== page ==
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I have been interested in nature for most of my life but since I retired I spend as much time as I can exploring the nature reserves and wildlife hotspots of my adopted home, Dorset in southern England. Whilst out I record what I see and take snaps where I can (I am no photographer!) and that forms the basis of my Nature of Dorset website. When I find something new I like to research it and write about it in my nature notes, it is how I learn and hopefully you might find my notes helpful as well!

This website is for the people of Dorset interested in wildlife and for people from elsewhere interested in the wildlife of Dorset!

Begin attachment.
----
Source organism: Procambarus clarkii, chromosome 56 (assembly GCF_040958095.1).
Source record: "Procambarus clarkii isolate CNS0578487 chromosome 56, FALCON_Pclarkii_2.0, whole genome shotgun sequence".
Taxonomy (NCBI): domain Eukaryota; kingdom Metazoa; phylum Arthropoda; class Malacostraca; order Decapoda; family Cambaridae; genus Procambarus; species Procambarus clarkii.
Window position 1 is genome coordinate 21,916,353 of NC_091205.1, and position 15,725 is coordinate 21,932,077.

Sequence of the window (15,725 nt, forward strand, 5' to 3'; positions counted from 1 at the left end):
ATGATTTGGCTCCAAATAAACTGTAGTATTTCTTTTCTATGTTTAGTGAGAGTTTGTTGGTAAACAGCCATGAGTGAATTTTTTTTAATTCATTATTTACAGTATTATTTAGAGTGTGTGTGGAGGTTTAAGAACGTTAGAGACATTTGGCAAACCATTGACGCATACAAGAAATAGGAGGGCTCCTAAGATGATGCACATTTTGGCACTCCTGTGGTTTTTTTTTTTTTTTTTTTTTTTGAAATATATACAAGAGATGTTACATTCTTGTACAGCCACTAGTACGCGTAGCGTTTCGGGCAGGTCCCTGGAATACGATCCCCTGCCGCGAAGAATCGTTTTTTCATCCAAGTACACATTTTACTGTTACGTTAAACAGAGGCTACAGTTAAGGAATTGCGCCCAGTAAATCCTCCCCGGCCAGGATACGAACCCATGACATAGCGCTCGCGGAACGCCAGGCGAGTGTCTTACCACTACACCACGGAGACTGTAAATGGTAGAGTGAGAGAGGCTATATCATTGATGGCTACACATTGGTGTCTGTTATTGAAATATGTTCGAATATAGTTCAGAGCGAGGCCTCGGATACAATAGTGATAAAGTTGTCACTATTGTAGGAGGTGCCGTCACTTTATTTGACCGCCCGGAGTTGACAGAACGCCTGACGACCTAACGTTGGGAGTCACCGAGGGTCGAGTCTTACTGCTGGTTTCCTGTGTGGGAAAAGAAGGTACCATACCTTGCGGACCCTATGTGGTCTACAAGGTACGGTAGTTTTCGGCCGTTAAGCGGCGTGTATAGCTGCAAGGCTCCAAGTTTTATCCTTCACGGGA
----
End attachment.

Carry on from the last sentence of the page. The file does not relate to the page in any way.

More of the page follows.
01 July, 2016

Apamea monoglypha: the dark arches moth

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This is a moth that seems to be particularly captivated by light and finds its way frequently in to the moth trap.
The dark arches (Apamea monoglypha) is generally single brooded flying from June through until August and it is quite common throughout the British Isles. In the south, however, and especially in Dorset it can have a second brood in September to October if the weather is right so it is a species that keeps cropping up for most of the autumn.
Like many moths it is a lover of red valerian and buddleia and as our garden is blessed with both of these the dark arches is going to be a regular visitor.
The larvae feed on the roots and stems of grasses, notably the very common cock's-foot and it overwinters as a larvae, pupating in the spring before emerging in June.
Apamea monoglypha: the dark arches moth